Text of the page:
In Penn’s draft, O’Ryan is a haunted man, determined to find Suspect Zero. He hunts down Virgil Ray Starkey before he can do anything terrible, and their encounter is brutal, sudden, and shocking. O’Ryan kills him, saving the life of a hitchhiker who was about to be raped and killed. When Mack hears her testimony later, he is hit by his first pang of moral conflict: if O’Ryan’s doing something for the greater good, how hard should Mack be chasing him?
Mack’s even more conflicted when he learns the truth about O’Ryan’s background. O’Ryan was one of the first generation of profilers with the Behavioral Sciences division of the FBI, and the pressure of it supposedly made him crack. He vanished, and some letters to his wife led everyone to believe he had killed himself. Mack’s work on the case leads to him being promoted, and he falls into O’Ryan’s hall of mirrors, wrestling with the notion of Suspect Zero and the ethics of the chase. In the end, he has to cross into O’Ryan’s way of thinking entirely if he plans to catch O’Ryan. He has to believe in Suspect Zero without question.
There’s a wild third act, breathlessly told, and it ends with the same kind of dark, hard edge that I love in films like TO LIVE OR DIE IN LA or SE7EN. It doesn’t pull back from where it’s headed, doesn’t compromise at all. It’s almost like UNBREAKABLE in terms of where it leaves its lead character. It’s about obsession being passed from one person to another like a virus, and it really is about how lonely it must have been to be Van Helsing. The fact that the subtext is made text here is effective because of the grace with which Penn does it. He strikes just the right balance between commercial and challenging.
And if they start shooting the script they have now, you’re never going to see the movie I described. Because what they’re making bears no resemblance to it.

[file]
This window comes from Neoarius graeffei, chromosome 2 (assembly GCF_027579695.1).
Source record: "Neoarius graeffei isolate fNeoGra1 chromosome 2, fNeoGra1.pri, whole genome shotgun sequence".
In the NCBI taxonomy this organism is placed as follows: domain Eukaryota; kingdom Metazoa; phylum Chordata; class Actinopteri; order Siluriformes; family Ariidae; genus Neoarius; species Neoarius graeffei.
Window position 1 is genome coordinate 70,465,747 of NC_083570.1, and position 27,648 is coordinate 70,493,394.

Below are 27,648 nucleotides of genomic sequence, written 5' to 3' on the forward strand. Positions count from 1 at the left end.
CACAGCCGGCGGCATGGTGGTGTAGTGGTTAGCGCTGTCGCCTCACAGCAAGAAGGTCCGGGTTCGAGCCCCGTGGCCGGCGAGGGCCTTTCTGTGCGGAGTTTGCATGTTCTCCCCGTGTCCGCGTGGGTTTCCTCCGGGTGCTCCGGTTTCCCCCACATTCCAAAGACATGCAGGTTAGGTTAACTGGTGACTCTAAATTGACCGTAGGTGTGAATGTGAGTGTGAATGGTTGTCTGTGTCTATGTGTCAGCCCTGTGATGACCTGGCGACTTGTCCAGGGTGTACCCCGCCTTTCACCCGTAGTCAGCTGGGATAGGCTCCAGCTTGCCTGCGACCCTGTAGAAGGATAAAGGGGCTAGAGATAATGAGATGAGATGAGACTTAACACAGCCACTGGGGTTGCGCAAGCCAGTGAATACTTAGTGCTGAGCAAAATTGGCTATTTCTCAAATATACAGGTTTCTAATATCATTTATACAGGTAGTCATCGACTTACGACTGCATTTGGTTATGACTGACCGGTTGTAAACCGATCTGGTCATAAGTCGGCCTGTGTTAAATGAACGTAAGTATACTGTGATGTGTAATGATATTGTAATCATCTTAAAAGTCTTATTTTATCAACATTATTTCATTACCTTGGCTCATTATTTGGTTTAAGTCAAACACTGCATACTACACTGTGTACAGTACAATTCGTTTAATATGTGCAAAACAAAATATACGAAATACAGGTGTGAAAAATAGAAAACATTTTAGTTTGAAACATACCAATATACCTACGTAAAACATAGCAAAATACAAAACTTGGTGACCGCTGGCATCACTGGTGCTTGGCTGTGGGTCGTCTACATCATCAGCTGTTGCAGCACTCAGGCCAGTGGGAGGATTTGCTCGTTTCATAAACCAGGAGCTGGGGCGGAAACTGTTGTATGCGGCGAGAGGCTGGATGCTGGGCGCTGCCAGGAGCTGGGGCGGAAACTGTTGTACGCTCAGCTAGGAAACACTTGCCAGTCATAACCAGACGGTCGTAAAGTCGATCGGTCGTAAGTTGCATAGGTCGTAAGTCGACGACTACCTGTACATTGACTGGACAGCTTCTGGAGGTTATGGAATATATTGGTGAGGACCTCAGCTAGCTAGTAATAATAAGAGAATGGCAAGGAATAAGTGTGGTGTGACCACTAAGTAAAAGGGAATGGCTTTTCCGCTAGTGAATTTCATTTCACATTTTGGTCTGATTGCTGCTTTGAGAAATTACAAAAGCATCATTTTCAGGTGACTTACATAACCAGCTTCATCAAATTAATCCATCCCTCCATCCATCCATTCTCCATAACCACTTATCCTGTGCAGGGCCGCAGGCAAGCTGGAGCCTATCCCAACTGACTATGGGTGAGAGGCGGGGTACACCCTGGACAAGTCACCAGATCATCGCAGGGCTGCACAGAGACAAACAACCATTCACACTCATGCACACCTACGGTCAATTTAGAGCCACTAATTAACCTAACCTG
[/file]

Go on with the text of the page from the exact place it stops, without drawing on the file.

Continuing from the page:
When the spec originally sold to Universal, Tom Cruise flirted with starring in it. As part of that flirtation, Cruise/Wagner Productions got attached, making them co-producers with Penn. Remember... Penn got a hard education early in this business. He was around 22 when he and his writing partner sold INCREDIBLY VIOLENT to Sony, the spec script that became THE LAST ACTION HERO eventually. He went through an insane rewriting process on that film. He has rewritten other writers since then. He’s been on both sides of the process, and he’s made a real place for himself, something I always find impressive. I just read another script of his recently that I’ll be writing about in the weeks ahead, an amazing, taut little action/SF piece called JOHN DOE. I feel for a guy who went into this process, ready to fight for what he believed in, who found himself outmuscled on the film. In the end, I’m sure it was more important for Universal to keep Paula Wagner (and, by implication, Tom Cruise) happy than it was to keep the writer happy. Writers get replaced all the time. I’m not sure what happened between when Cruise/Wagner came onboard and when Intermedia got involved, but I know several writers had their hands on it. Most recently, Billy Ray took a shot at the script. I don’t know Billy Ray’s work very well. I know he was one of the many writers who worked on VOLCANO and HART’S WAR and THE COLOR OF NIGHT, and that he’s been attached to various projects over the past few years like Fox 2000’s remake of THE PAPER CHASE (produced by Jan De Bont), Richard Linklater’s film about Texas high school football, FRIDAY NIGHT LIGHTS, A.W.O.L., the Bruckheimer picture that might star Will Smith and Ben Affleck, and a project I’ve got a particular interest in called THE NAPOLEON OF CRIME, based on a non-fiction book about the real-life figure who inspired Arthur Conan Doyle to create Professor Moriarty in the first place. Maybe Billy Ray is a great writer. Because I haven’t read his other work, and because I don’t know what notes came from Intermedia and what notes came from Cruise/Wagner and what came from Ray himself, all I can say is that the draft of the script with his name on it is an abomination. Elias Merhige also has his name on the front of the script, and it’s obviously a Director’s Shooting Draft. I’m sure that Merhige had enormous input into this version of the film, and that this is what he wants to make.